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On Thursday, President Donald Trump released his first federal budget — it includes enough policy shockers that even Republicans in Congress say it’s dead on arrival.
The “America First” budget boosts military spending by $54 billion. President Trump intends to pay for the spending increase by making huge cuts to domestic programs. As it stands now, about one-third or 31 percent of the Environmental Protection Agency’s (EPA) budget has been slashed under the “America First” proposal.
The budget cuts would scrap key environmental regulations introduced by former President Barack Obama, including his signature Clean Power Plan. It also includes cuts to climate change research and international climate change programs.
“Regarding the question of climate change, I think the president was fairly straight forward on that: We’re not spending money on that anymore,” Mick Mulvaney, director of the Office of Management and Budget, said Thursday. “We consider that to be a waste of your money.”
Scott Pruitt, President Trump's choice to lead the EPA, has built a reputation for battling the agency. The former attorney general of Oklahoma sued the EPA several times, challenging regulations on carbon emissions and water pollution. He's also worked closely with the fossil fuel industry, and he is skeptical that carbon dioxide is a primary contributor to global warming.
“I think that measuring with precision human activity on the climate is something very challenging to do, and there's tremendous disagreement about the degree of impact, so no, I would not agree that it's a primary contributor to the global warming that we see,” Administrator Pruitt said on CNBC March 9th.
NASA has said that there is scientific consensus that the Earth is warming, and in January it released a report along with the National Oceanic and Atmospheric Administration (NOAA) stating that the “Earth's 2016 surface temperatures were the warmest since modern recordkeeping began in 1880.” Additionally on its climate change website, NASA states that the “recent relentless rise in CO2 shows a remarkably constant relationship with fossil-fuel burning.”
Gina McCarthy, former EPA administrator from 2013 to 2017, says the president’s current plan and the new strategy being employed by the EPA could potentially put millions of Americans at risk.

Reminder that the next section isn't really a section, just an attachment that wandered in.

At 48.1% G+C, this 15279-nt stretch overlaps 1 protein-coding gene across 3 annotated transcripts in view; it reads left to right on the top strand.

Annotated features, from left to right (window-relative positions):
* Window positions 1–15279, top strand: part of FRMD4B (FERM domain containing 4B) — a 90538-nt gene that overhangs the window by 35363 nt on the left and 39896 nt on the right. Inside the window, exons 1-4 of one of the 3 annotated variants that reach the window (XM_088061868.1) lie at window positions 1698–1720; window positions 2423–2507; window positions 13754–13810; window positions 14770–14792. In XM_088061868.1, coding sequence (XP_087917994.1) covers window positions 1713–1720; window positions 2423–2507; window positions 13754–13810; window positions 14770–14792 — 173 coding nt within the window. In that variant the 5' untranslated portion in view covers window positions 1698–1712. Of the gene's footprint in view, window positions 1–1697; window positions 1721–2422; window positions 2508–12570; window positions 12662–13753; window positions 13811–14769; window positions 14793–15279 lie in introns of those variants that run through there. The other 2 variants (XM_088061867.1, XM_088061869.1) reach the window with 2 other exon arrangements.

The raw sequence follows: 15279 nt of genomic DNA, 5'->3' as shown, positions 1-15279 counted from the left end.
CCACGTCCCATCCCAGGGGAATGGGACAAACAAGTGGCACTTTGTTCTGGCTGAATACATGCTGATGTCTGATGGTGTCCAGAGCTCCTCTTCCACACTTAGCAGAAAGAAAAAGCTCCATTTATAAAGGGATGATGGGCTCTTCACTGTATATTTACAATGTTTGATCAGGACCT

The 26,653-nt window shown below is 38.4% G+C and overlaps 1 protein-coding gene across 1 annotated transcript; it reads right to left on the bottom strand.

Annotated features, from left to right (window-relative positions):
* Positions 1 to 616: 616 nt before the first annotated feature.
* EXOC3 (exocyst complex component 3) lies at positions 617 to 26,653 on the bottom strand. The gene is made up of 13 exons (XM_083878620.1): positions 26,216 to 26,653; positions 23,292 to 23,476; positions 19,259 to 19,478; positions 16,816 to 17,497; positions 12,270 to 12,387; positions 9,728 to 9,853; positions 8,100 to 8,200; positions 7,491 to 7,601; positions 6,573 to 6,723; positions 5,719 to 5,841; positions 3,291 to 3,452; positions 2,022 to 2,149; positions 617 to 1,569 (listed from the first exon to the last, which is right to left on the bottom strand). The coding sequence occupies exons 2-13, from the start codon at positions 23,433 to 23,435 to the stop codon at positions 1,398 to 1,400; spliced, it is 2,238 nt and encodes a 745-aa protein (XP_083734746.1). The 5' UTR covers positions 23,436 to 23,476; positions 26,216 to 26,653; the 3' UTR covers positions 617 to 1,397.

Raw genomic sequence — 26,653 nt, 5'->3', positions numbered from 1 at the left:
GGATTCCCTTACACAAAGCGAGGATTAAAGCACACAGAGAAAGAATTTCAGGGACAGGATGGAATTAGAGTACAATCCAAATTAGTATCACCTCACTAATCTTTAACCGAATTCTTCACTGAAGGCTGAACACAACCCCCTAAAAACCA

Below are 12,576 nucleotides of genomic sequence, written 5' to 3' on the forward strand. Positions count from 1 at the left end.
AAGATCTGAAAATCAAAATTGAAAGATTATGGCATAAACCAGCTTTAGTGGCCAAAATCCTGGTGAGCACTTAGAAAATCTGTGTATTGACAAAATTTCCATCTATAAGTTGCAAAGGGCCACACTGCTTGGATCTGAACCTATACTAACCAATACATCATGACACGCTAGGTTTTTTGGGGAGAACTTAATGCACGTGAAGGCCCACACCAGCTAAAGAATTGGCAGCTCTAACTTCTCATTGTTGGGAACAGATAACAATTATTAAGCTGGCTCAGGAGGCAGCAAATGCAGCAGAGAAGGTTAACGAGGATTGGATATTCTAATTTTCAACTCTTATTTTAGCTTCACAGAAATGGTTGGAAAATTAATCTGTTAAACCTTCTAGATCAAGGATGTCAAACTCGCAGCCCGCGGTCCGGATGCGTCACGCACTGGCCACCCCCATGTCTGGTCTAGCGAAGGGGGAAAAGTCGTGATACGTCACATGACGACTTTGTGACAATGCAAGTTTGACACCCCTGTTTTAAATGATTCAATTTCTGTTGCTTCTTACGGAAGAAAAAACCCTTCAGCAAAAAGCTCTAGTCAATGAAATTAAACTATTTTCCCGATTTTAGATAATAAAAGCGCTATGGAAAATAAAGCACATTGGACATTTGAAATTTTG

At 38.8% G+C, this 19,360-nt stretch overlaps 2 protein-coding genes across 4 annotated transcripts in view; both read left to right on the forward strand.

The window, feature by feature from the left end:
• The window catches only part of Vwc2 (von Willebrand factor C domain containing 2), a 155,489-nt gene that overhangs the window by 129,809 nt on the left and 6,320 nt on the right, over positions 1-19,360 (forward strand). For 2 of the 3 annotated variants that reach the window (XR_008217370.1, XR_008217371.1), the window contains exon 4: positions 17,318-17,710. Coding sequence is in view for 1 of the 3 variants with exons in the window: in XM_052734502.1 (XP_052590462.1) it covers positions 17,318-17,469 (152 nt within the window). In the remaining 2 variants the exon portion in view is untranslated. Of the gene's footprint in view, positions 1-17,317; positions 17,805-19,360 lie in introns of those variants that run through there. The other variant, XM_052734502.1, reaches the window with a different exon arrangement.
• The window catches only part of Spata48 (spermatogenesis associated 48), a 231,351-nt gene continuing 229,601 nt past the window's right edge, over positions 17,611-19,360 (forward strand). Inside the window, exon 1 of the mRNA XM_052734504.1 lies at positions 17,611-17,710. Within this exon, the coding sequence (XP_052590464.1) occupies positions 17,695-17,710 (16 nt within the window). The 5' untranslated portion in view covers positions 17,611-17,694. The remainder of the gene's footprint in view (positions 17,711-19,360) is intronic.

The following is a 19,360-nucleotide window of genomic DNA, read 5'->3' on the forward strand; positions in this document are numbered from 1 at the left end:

"This budget is literally and figuratively a scorched-earth budget," McCarthy says. "It really represents an all out assault on clean air, water, and land. You just can’t put America first when you put the health of its people and its country last, and that’s what this budget really represents."
The president’s budget specifically targets Obama’s Clean Power Plan, which is currently tied up in court challenges. McCarthy says that justice system should decide the way forward for this “well done rule.”
“We’re waiting for the courts to take action,” she says. “Even if Trump issues an executive order, he can’t make the rule go away — the rule continues until another rule takes its place. Hopefully saner heads will prevail, and people will realize that this is good for us, that this is the way the clean energy transition is working, and it’s tremendously important not just for our public health and our national security, but it’s incredibly important recognition in terms of of where jobs are going and where the economy is heading.”
With this budget, McCarthy says that the Trump Administration is signaling to the world that the U.S. is no longer invested in the fight against global climate change.
“At best it’s going to be four years of losing ground on something that the world can’t afford to lose ground on,” she says. “At worst, the United States is going to look like — we’ll not just give up a leadership position, but we’re going to look like we don’t understand the kind of data and science that the rest of the world acknowledges. It’s very sad, because the EPA and the science of the United States are the gold standard for the world.”
Right now, McCarthy argues the EPA cuts being proposed by the Trump Administration “put public health at significant risk” and “turns the clock back 40 years.”
“It’s really hard to believe that they’re on an all attack mode of an agency whose sole mission it is to protect human health and the environment,” she says.
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